The wheels of justice may ordinarily grind slow, but they have been turning at an almost dizzying speed in the most important constitutional case in living memory.
Since the Government issued its appeal after the dramatic judgement from the Divisional Court to the Supreme Court only a few short weeks ago, it has been linked with a similar claim in the High Court of Northern Ireland (in which the Government was the successful party), and no fewer than five additional parties have been given the right to ‘intervene’ (that is – to be allowed to make submissions to the Supreme Court - even though they were not involved in the Divisional Court hearing).
In this interview, we discussed in particular the potential implications of the intervention of the Lord Advocate (the senior Scottish Law Officer) on behalf of the Scottish Government. I explained that, although not necessarily decisive, the Lord Advocate had made a powerful point in favour of the argument that an Act of Parliament is required before Article 50 can be triggered.
An important part of the background to the case in the Divisional Court was that the European Communities Act 1972 (the Act that gives rights under European law to persons in the United Kingdom) did not contain any provision for exiting the European Union. This allowed the Government to argue, albeit unsuccessfully, that it was able to sign Article 50 due to its powers to conduct foreign affairs without reference to Parliament. The Lord Advocate has now pointed out that as a part of the devolution settlement under the Scotland Act 1998 the Scottish authorities were given powers and duties in relation to EU matters in Scotland, and that these powers and duties can only be amended by an Act of the UK Parliament. As withdrawal from the EU would radically effect the powers of the Scottish authorities it is strongly arguable that an Act of Parliament is required to achieve that end.
We discussed the practical implications for the Brexit process if an Act of Parliament is required. In my view, Parliament is likely to, at minimum, require the government to report regularly on the progress of negotiations. I suggested that once the realities of the likely outcome of the negotiations become clear, resistance to a’ hard Brexit’ is likely to stiffen.
We went on to discuss the implications for the Brexit process if Parliament is involved, and the unease felt in some quarters that the legal challenge could hamper the implementation of the result of the referendum. I explained that although the governing Conservative Party had committed itself to implement the result, referendums do not have a legal effect unless that is agreed in advance by Parliament. Governments can make all sorts of promises and have all sorts of policies they wish to implement, but they must carry them out in accordance with the law of the land.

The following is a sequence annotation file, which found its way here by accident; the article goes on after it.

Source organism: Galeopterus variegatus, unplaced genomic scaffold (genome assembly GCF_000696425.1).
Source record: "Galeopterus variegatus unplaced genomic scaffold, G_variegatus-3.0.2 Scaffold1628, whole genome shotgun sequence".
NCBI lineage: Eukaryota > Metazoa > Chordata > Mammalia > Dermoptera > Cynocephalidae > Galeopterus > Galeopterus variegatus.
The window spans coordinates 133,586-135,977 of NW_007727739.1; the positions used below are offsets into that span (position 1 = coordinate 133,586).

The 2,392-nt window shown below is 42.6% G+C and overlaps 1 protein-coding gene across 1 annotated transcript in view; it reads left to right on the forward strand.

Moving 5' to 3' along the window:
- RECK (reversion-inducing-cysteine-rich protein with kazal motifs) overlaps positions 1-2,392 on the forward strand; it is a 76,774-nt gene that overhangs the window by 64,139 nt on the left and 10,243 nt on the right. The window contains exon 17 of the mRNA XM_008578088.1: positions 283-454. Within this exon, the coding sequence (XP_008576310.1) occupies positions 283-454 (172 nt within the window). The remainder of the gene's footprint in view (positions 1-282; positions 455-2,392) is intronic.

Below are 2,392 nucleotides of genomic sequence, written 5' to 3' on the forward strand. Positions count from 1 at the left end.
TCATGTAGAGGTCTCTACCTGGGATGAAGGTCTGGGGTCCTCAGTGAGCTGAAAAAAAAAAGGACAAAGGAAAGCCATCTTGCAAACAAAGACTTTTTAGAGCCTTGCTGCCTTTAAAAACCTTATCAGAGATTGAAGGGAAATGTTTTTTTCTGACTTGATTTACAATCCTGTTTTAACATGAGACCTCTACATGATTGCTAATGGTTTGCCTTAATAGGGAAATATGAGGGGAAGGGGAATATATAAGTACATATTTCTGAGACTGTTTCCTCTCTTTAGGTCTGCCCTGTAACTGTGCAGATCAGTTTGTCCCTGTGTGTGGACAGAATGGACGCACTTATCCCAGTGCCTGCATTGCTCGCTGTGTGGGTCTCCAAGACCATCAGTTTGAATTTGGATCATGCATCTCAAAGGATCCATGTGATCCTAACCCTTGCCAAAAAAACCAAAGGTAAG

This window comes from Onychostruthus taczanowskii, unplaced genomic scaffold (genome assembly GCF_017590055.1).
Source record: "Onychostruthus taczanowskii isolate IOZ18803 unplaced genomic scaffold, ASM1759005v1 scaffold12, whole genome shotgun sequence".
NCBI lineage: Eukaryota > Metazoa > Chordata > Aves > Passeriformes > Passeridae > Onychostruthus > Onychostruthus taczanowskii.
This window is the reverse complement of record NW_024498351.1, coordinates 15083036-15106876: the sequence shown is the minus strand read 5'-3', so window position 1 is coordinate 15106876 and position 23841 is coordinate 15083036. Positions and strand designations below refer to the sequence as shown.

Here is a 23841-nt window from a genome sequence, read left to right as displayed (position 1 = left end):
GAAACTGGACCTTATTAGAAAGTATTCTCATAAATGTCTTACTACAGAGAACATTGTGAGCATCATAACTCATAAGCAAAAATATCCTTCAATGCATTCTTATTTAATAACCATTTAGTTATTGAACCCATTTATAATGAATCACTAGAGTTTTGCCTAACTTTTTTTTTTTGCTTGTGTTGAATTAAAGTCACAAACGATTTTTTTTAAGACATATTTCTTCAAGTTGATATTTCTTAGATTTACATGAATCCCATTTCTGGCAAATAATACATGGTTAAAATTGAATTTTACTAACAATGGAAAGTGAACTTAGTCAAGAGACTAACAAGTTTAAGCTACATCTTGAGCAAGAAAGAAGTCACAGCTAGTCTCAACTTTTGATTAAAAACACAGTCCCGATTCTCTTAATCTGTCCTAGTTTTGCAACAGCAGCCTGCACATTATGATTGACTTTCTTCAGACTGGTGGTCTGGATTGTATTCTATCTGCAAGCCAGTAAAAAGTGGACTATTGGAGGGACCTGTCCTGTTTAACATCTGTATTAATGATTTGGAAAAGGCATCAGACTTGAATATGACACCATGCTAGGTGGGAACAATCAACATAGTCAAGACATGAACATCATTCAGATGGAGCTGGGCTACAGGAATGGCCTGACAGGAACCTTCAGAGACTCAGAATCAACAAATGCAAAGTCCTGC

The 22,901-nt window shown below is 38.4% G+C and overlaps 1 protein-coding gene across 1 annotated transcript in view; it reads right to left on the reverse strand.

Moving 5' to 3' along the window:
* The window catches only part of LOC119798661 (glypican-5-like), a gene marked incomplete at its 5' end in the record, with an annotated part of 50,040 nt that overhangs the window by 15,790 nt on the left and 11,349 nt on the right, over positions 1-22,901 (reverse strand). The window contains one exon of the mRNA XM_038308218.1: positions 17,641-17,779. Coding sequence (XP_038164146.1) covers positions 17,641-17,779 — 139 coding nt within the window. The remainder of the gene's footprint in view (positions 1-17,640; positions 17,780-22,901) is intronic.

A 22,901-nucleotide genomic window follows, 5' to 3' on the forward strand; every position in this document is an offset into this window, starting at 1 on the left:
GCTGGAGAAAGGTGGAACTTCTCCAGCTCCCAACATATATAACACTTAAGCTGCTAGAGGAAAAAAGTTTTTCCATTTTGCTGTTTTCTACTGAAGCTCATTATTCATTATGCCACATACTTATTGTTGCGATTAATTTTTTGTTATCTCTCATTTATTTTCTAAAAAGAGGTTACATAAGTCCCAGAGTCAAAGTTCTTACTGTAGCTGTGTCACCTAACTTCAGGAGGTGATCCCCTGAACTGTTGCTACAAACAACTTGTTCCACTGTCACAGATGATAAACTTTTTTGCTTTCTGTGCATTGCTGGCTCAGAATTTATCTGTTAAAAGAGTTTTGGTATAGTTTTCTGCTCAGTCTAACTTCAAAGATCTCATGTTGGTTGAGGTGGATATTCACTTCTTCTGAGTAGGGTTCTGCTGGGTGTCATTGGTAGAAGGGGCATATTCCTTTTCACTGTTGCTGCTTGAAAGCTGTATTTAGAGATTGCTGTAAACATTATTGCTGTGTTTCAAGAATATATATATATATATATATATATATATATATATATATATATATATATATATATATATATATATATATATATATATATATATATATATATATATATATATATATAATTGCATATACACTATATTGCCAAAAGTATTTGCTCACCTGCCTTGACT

To listen to the interview in full, see below:
Author and interviewee James Packer of Duncan Lewis is described by sources as a "go-to solicitor for the most difficult public law work" and "a walking encyclopaedia." He specialises in judicial review challenges, UK and EU immigration law and human rights cases. - Chambers & Partners 2016 Guide. James is a specialist in all forms of judicial review challenge, costs litigation, immigration, European Union and human rights matters. He has a significant practice challenging unlawful immigration detention cases with high-net claims for damages and immigration removal decisions.
Duncan Lewis’ Public Law department, recommended by Legal 500 2016 for its depth of experience in immigration and civil liberties challenges, is known by the Legal Aid Agency, the Courts, and the Treasury Solicitor. This enables us to quickly and effectively obtain funding, manage cases with the Court (get quick listings, direct access to Court lawyers etc), and communicate effectively with team leaders at Treasury Solicitors.